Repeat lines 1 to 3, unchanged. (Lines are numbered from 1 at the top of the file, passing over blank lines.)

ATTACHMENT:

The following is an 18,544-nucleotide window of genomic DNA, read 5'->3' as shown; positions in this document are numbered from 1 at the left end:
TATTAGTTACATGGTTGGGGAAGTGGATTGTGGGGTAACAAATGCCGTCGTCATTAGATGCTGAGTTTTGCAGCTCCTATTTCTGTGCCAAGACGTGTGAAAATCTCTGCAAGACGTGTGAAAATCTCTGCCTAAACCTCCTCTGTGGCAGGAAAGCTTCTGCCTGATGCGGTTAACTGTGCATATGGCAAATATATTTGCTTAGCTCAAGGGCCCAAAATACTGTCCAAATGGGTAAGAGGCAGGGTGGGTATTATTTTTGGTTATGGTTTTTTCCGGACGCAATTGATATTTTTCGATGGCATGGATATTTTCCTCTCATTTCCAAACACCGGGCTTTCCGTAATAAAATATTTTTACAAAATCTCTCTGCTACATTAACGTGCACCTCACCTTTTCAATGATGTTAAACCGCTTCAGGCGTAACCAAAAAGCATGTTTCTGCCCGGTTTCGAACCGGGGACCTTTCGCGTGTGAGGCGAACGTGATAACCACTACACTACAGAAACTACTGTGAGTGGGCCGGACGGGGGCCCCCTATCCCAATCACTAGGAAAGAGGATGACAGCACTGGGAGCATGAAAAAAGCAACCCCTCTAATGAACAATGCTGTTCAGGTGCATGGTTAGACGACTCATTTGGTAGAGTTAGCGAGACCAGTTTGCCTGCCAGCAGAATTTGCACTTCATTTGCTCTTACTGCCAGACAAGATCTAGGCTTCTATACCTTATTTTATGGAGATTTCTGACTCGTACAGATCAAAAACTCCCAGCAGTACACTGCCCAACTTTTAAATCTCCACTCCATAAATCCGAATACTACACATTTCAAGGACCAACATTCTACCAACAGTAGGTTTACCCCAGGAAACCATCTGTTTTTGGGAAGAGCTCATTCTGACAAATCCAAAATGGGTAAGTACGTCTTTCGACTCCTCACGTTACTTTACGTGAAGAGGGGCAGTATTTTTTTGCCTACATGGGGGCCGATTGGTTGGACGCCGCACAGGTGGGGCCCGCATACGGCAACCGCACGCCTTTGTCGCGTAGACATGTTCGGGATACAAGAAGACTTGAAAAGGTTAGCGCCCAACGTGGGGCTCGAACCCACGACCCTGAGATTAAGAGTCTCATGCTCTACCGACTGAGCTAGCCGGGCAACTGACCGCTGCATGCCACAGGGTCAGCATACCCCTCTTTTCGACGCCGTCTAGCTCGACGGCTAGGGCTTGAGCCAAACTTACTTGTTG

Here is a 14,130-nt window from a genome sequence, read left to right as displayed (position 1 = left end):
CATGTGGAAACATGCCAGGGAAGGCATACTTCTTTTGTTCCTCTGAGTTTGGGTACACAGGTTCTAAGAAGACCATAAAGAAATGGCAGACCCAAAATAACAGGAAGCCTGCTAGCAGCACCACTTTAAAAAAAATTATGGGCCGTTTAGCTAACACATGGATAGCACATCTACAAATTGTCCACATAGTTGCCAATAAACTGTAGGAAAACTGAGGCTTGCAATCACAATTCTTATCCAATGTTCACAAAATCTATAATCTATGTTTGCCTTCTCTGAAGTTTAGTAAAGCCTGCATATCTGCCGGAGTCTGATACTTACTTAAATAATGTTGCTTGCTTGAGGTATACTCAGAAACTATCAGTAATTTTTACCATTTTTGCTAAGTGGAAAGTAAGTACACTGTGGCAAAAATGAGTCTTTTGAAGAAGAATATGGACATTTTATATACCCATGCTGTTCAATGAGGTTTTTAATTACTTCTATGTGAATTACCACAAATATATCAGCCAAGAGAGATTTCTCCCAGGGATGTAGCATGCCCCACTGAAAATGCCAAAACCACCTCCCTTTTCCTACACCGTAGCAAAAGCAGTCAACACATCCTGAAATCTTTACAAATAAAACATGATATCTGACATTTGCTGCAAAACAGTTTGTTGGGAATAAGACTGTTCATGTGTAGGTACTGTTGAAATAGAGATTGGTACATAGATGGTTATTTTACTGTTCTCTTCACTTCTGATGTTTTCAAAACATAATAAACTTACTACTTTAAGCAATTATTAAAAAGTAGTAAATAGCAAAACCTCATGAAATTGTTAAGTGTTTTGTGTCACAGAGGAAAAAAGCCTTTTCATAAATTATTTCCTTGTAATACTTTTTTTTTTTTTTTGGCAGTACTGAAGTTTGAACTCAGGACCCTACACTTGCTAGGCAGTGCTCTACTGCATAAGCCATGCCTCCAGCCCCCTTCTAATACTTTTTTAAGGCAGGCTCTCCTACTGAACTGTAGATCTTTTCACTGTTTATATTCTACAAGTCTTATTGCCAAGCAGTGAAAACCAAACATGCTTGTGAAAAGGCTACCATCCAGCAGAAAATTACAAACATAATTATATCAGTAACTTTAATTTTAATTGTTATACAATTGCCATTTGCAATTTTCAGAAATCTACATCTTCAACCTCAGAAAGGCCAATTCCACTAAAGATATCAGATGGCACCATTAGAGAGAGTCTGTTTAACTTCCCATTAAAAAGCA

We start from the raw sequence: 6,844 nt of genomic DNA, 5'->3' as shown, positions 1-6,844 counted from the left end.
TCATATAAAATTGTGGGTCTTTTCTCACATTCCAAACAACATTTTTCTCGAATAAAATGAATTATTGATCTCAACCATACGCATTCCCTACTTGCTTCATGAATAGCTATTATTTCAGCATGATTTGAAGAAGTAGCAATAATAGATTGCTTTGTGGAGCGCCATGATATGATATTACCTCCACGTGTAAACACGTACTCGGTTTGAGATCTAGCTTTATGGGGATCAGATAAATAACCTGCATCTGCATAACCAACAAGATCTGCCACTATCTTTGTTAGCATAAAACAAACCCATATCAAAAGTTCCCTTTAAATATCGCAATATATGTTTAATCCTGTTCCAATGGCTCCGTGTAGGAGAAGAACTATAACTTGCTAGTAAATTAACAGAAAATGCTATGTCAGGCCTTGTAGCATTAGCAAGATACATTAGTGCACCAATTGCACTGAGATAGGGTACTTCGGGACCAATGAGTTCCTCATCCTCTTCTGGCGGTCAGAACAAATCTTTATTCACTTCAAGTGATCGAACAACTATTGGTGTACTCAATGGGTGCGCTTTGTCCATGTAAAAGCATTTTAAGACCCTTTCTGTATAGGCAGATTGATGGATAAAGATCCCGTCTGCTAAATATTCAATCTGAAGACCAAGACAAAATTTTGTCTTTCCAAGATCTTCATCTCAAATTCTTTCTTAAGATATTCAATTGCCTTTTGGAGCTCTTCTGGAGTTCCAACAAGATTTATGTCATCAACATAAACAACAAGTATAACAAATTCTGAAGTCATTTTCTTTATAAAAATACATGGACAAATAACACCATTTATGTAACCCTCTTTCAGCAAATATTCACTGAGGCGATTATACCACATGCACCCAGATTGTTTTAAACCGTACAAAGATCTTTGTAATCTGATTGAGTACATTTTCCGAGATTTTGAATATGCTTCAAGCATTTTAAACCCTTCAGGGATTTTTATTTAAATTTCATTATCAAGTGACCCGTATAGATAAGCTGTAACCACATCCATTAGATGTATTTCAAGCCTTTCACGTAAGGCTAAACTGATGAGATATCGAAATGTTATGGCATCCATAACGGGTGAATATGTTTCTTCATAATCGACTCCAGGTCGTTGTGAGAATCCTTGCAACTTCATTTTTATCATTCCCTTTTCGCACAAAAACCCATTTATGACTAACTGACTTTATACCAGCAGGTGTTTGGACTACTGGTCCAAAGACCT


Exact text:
The following is an 18,544-nucleotide window of genomic DNA, read 5'->3' as shown; positions in this document are numbered from 1 at the left end:
TATTAGTTACATGGTTGGGGAAGTGGATTGTGGGGTAACAAATGCCGTCGTCATTAGATGCTGAGTTTTGCAGCTCCTATTTCTGTGCCAAGACGTGTGAAAATCTCTGCAAGACGTGTGAAAATCTCTGCCTAAACCTCCTCTGTGGCAGGAAAGCTTCTGCCTGATGCGGTTAACTGTGCATATGGCAAATATATTTGCTTAGCTCAAGGGCCCAAAATACTGTCCAAATGGGTAAGAGGCAGGGTGGGTATTATTTTTGGTTATGGTTTTTTCCGGACGCAATTGATATTTTTCGATGGCATGGATATTTTCCTCTCATTTCCAAACACCGGGCTTTCCGTAATAAAATATTTTTACAAAATCTCTCTGCTACATTAACGTGCACCTCACCTTTTCAATGATGTTAAACCGCTTCAGGCGTAACCAAAAAGCATGTTTCTGCCCGGTTTCGAACCGGGGACCTTTCGCGTGTGAGGCGAACGTGATAACCACTACACTACAGAAACTACTGTGAGTGGGCCGGACGGGGGCCCCCTATCCCAATCACTAGGAAAGAGGATGACAGCACTGGGAGCATGAAAAAAGCAACCCCTCTAATGAACAATGCTGTTCAGGTGCATGGTTAGACGACTCATTTGGTAGAGTTAGCGAGACCAGTTTGCCTGCCAGCAGAATTTGCACTTCATTTGCTCTTACTGCCAGACAAGATCTAGGCTTCTATACCTTATTTTATGGAGATTTCTGACTCGTACAGATCAAAAACTCCCAGCAGTACACTGCCCAACTTTTAAATCTCCACTCCATAAATCCGAATACTACACATTTCAAGGACCAACATTCTACCAACAGTAGGTTTACCCCAGGAAACCATCTGTTTTTGGGAAGAGCTCATTCTGACAAATCCAAAATGGGTAAGTACGTCTTTCGACTCCTCACGTTACTTTACGTGAAGAGGGGCAGTATTTTTTTGCCTACATGGGGGCCGATTGGTTGGACGCCGCACAGGTGGGGCCCGCATACGGCAACCGCACGCCTTTGTCGCGTAGACATGTTCGGGATACAAGAAGACTTGAAAAGGTTAGCGCCCAACGTGGGGCTCGAACCCACGACCCTGAGATTAAGAGTCTCATGCTCTACCGACTGAGCTAGCCGGGCAACTGACCGCTGCATGCCACAGGGTCAGCATACCCCTCTTTTCGACGCCGTCTAGCTCGACGGCTAGGGCTTGAGCCAAACTTACTTGTTG

Here is a 14,130-nt window from a genome sequence, read left to right as displayed (position 1 = left end):